The Fever Tree is the first novel of Englishwoman Jennifer McVeigh. The character lineup was my typical selection: upperclass woman destined to marry someone she does not love, (but this time) goes abroad on a grand adventure only to live in near squalor in a desert. There’s a love affair, the injustice surrounded by blood diamonds, a medical scandal, and a painted landscape of a land I can only imagine.

It didn’t take long for my obsessive personality to take hold. In fact, I was almost late for work one morning because I couldn’t put the book down, eager to find out how it ended.

There were a couple times where the story line and characters reminded me of Naomi Watts and Edward Norton’s characters in the film The Painted Veil. But instead of remote China the setting is the diamond mines of South Africa.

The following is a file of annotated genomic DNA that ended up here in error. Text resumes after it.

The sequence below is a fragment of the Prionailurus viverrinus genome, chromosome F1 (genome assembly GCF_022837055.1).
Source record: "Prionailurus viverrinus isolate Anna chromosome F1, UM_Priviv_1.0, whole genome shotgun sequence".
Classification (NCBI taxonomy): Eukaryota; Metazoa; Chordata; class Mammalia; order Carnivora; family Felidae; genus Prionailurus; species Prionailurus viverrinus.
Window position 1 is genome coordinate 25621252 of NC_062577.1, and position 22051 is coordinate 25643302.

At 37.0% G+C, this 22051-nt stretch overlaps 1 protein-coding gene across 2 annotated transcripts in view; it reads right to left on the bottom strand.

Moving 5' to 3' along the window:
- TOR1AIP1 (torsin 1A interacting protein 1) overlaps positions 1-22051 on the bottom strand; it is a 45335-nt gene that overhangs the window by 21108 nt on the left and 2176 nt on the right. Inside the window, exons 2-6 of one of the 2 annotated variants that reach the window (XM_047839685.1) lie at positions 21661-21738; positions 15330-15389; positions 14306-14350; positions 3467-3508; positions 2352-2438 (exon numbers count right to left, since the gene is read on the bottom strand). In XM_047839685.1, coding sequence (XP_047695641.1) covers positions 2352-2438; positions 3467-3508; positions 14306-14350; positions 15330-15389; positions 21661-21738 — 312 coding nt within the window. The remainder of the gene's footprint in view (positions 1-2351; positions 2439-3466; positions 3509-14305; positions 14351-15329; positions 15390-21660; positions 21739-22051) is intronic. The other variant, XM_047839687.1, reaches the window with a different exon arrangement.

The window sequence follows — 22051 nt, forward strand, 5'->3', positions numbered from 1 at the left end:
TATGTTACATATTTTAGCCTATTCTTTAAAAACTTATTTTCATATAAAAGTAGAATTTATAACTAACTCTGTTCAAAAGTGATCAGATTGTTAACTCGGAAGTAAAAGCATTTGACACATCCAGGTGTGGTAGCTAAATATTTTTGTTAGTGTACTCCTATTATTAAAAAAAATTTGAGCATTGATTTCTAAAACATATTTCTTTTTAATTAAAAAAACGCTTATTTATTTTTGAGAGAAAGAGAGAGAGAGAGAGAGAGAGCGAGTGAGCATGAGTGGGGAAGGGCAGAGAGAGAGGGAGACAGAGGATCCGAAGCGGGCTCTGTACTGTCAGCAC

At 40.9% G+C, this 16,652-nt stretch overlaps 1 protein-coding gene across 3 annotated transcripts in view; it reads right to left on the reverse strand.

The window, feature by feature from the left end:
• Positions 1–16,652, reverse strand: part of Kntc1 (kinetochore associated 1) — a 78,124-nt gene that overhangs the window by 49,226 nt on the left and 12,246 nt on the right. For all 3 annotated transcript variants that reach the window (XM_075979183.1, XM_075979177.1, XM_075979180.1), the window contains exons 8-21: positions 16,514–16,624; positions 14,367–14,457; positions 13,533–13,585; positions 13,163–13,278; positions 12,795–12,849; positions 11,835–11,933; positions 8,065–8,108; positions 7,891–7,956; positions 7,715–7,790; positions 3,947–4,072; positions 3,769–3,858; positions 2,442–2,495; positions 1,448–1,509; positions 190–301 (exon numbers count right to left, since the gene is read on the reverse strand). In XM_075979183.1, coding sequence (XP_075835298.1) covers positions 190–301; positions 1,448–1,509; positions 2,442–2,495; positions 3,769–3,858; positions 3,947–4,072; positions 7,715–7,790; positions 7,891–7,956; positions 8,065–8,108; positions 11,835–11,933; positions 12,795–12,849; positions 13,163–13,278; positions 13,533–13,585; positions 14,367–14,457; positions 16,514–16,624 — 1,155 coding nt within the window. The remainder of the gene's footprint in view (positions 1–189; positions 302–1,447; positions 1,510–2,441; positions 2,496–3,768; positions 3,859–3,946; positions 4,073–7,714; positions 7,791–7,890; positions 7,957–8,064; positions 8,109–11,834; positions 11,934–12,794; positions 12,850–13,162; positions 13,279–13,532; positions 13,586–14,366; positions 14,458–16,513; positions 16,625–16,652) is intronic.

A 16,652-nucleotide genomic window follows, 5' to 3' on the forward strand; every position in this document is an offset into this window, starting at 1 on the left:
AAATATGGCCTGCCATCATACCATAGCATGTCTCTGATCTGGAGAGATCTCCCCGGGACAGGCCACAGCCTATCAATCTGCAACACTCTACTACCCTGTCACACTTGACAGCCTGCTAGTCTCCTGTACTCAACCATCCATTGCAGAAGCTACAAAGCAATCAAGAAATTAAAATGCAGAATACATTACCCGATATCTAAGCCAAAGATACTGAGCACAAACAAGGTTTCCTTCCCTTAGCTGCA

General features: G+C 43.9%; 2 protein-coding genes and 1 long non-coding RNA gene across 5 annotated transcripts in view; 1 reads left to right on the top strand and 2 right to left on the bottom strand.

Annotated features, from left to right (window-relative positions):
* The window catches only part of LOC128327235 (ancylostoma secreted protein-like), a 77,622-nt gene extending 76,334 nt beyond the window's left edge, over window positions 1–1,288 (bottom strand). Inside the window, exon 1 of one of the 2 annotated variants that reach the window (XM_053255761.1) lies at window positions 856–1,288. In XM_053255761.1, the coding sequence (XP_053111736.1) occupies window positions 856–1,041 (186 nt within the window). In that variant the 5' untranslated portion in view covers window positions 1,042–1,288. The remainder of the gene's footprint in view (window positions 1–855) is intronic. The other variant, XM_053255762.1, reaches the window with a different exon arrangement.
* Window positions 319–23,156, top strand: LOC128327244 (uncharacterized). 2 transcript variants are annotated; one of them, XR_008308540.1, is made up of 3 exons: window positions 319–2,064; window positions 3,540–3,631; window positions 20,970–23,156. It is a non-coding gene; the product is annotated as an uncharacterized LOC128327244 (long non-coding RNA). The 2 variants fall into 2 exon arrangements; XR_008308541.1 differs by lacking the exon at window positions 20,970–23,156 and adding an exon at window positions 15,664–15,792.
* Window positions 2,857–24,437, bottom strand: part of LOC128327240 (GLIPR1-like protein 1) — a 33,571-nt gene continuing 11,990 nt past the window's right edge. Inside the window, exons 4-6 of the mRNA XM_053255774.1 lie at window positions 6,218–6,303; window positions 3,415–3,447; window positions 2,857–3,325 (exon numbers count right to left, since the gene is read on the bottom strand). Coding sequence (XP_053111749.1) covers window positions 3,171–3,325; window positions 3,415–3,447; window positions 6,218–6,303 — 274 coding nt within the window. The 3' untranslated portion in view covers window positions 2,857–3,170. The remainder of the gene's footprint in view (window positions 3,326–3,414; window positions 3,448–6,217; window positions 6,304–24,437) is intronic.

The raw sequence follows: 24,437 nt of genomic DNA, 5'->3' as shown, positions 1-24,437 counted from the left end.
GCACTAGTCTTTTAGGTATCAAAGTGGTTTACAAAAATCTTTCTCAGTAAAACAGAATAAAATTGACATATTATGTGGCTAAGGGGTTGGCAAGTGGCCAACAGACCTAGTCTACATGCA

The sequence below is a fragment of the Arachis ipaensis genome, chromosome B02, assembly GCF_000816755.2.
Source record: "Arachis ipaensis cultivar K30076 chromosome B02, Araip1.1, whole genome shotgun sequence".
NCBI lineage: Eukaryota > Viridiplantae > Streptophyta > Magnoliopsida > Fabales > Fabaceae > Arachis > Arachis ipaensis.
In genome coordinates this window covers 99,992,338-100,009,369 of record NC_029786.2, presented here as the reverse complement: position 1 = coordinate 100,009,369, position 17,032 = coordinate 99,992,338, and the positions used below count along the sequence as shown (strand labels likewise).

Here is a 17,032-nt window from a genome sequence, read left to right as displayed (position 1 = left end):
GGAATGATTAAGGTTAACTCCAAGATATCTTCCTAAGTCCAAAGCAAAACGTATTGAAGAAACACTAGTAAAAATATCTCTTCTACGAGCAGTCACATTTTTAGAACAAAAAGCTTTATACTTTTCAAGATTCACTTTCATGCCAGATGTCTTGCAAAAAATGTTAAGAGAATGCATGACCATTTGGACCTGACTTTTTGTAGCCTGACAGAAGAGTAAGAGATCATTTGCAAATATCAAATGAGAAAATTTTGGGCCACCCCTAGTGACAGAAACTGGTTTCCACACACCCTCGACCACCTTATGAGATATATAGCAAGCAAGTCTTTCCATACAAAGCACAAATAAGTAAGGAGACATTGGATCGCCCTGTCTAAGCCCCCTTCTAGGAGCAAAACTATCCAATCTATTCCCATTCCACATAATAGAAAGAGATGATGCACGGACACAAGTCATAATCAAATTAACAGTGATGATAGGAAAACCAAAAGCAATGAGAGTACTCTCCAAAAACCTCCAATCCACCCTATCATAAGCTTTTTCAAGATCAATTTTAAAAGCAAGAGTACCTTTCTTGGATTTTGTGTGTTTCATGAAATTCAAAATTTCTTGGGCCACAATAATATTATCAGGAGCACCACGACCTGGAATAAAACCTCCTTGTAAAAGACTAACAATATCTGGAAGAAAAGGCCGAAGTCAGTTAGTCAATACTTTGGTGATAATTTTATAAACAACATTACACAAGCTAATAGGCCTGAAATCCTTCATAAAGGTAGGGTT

McVeigh studied English Literature at Oxford and while researching the history of English colonials in South Africa she came across an old diary written by a doctor at the end of the nineteenth century. The diary told the story of a smallpox epidemic that ravaged the diamond-mining town of Kimberley. Rather than try to control the disease, which would halt work in the mines, it was covered up, killing thousands, and was later reported as the greatest medical scandal in British medicine.

Pretty riveting stuff.

And so reader, how will you find your next book? Or how will the next book find you?